How to Extend a Sink Trap

Extending the sink trap is a project any homeowner can accomplish.

The project requires only a few tools and a basic understanding of plumbing. The purpose of the sink trap is to create a water barrier in the U-shaped pipe that will prevent sewer gas and noxious fumes from returning into the house. The pipe needs to be lower than the exit drain from the house, and this is accomplished by extending the drain and then extending the pipe that connects to the drain.

Examine the underside of the sink and see exactly where the drain from the sink stops. Measure the distance between the end of this pipe and the drain pipe. The drain is the pipe that exits the house.

Calculate the amount of pipe you will need. Simply add the distance of the space from the bottom of the sink drain to the top of the exit drain. Add three inches to this number. This will allow for the drain to be below the exit drain, which will allow for the water plug to form.

Cut the pipe to the length determined by your particular job. Attach the first piece of pipe to the sink drain using the pipe nut and the pipe wrench. Make sure that you coat the threads with pipe cement. Do the same for the exit section. This will attach to a 90 degree elbow that comes off of the exit drain per zoning laws.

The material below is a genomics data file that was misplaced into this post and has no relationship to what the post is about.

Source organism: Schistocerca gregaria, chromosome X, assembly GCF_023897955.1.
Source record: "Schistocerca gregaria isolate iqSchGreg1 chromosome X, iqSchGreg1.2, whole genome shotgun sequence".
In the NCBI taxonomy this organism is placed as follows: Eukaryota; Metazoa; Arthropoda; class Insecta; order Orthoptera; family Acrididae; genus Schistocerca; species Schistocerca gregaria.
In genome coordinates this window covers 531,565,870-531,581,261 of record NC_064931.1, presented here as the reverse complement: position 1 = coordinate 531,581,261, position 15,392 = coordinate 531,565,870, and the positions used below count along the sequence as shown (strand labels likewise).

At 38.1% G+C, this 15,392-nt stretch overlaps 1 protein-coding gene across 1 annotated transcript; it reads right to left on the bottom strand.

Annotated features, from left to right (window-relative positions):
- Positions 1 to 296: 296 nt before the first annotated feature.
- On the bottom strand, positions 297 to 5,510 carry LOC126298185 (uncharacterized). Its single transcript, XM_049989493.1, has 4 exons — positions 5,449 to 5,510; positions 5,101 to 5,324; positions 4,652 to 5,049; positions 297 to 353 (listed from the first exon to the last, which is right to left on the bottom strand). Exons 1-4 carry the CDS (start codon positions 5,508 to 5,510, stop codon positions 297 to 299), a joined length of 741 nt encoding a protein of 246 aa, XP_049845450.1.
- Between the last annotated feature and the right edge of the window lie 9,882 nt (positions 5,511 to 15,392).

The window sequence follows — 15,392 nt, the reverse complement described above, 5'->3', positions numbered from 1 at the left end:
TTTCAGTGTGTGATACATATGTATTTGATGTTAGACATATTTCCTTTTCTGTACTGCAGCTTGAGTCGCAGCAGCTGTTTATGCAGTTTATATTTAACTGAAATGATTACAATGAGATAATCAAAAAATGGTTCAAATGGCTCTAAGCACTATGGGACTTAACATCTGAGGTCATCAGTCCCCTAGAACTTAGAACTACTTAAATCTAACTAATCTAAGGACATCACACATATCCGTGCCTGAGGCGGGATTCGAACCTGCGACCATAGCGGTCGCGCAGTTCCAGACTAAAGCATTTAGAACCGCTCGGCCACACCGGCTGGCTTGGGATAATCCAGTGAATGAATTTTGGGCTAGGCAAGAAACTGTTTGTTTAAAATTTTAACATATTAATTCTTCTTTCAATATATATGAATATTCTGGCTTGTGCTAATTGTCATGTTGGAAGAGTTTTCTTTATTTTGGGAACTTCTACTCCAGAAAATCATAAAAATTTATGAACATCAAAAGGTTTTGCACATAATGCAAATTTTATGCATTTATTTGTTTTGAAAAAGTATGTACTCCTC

Attach the U-joint pipe. This is a pipe shaped like a "U" that will form the water plug when the water pools inside of it. Place both nuts over the threads and tighten by hand, alternating turns. This will keep it level. Make sure that you have applied pipe cement to both ends of the U-joint.

Test the pipe for leaks by running water through it.

Things You Will Need

  • Two foot section of pipe (size depends on your drain)
  • Tape measure
  • Hacksaw
  • Pipe cement
  • Pipe nuts

Tip

  • Before starting any project that involves plumbing draining to the outside, check with your local zoning codes to assure that you are repairing to code and that the original job was done correctly.

About the Author

Philip Powe started writing in 1987 for St. Louis area newspapers. He has since written for "St. Clair County Historical Society Journal" and the "American Association of State and Local Historians Journal." Concentrations are in home and garden, philosophy and history. Powe holds a Master of Arts in intellectual history from Southern Illinois University.